1. Many people use to say the Red Sea is an all year destination so doesn't matter when do you arrive. Well, the water isn't cold in any season but there are differences. In February in the north you can expect only 20-21 Celsius degrees which isn't comfortable in a 2 mm wetsuit if you plan 4 about hour long dives per day. The winds are stronger so taking on the wet diving suits isn't much fun. In August the water can be 29-30 degrees hot, some divers just pick up their tanks and submerge. If you prefer the lazy warm water dives, travel between June and October.

The article continued here.

September 14, 2011

Recent encounters

The octopus is a typical animal of the Adriatic, I see them often. Usually they're hiding in a hole but sometimes they're moving. When I'm lucky enough to bring my camera I can make a video like this...

It was much more surprising to see sea hares during shore dive. But they were there and one of them swam, just before the lens of my camera. Who said Adriatic diving is boring?

September 13, 2011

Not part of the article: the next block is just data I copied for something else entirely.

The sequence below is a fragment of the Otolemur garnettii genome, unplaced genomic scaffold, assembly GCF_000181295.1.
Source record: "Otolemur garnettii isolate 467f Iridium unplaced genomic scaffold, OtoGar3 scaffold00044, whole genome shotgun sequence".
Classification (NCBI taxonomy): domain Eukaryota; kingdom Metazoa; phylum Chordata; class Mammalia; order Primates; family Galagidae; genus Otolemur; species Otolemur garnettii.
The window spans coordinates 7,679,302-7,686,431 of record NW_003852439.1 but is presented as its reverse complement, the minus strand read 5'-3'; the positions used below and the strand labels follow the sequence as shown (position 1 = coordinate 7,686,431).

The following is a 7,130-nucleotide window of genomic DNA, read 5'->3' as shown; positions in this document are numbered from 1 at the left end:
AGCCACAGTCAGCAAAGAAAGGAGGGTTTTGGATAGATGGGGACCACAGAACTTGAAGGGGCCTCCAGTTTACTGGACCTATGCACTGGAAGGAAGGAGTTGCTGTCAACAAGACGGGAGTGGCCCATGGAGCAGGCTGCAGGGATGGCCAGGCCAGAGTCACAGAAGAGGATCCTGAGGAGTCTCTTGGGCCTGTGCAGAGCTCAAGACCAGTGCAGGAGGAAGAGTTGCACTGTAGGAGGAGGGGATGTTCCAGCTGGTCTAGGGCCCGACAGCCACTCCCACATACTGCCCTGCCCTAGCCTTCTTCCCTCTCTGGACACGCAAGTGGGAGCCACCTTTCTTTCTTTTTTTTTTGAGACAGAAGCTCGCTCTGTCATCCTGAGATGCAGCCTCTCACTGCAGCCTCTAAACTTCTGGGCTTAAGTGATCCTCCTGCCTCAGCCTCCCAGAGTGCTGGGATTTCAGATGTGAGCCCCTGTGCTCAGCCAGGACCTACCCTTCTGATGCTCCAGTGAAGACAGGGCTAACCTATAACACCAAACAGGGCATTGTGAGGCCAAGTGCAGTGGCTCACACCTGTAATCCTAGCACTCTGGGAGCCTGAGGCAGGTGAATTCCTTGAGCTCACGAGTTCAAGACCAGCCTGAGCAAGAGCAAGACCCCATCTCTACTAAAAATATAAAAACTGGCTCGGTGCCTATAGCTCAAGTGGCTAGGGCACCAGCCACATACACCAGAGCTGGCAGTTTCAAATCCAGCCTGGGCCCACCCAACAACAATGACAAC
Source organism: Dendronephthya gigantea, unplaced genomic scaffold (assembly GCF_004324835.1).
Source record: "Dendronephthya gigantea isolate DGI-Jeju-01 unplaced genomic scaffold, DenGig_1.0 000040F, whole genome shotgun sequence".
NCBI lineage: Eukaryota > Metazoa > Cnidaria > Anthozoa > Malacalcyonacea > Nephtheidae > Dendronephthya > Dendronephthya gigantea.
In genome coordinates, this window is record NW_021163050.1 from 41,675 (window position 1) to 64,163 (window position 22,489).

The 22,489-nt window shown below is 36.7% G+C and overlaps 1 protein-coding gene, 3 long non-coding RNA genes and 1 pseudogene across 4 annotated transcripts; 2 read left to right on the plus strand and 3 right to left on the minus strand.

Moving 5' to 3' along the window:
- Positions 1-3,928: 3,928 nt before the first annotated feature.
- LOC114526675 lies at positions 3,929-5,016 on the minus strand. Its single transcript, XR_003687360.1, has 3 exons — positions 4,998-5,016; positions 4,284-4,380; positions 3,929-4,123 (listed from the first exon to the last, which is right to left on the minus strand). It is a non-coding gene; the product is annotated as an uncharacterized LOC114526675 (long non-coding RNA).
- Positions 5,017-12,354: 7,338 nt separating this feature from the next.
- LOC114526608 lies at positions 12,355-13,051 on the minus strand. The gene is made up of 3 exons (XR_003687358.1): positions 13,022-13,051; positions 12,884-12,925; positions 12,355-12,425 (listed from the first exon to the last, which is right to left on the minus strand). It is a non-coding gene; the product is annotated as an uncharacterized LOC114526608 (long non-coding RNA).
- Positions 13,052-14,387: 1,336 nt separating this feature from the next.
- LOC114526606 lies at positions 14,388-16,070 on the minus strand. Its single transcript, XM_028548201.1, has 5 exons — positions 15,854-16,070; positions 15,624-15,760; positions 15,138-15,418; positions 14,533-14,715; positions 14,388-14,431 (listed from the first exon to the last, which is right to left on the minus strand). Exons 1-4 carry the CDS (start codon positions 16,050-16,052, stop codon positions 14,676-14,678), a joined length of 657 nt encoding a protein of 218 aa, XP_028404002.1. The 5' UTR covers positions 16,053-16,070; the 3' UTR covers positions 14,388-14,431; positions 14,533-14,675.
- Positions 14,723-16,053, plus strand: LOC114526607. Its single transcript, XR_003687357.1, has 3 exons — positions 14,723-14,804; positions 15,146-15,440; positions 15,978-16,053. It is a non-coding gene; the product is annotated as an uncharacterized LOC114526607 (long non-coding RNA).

Razanj trip diary

There are 3 cans of Karlovacko in my fridge. Karlovacko is one of the classic beer brands of Croatia and I usually buy some bottles or cans during my trips to the Adriatic. I spent the last 5 days there and I brought some souvenirs until the next spring when I surely will go again. A few days ago I wrote about my really nice summer diving experiences in Croatia and these days proved the trip in August was not one of a kind. Very nice weather, warm water, good visibility- this is what I need in the sea.

We arranged our trip with a local dive center in the Rogoznica area. My friends in the Adriadive center have a base in the quiet village of Razanj and they promised me an appartment close to the sea and the dive center with sea view. Our huge balcony was the place of our first tasting of Karlovacko, after 8 hours long drive we simply needed a cold beer in the September summer.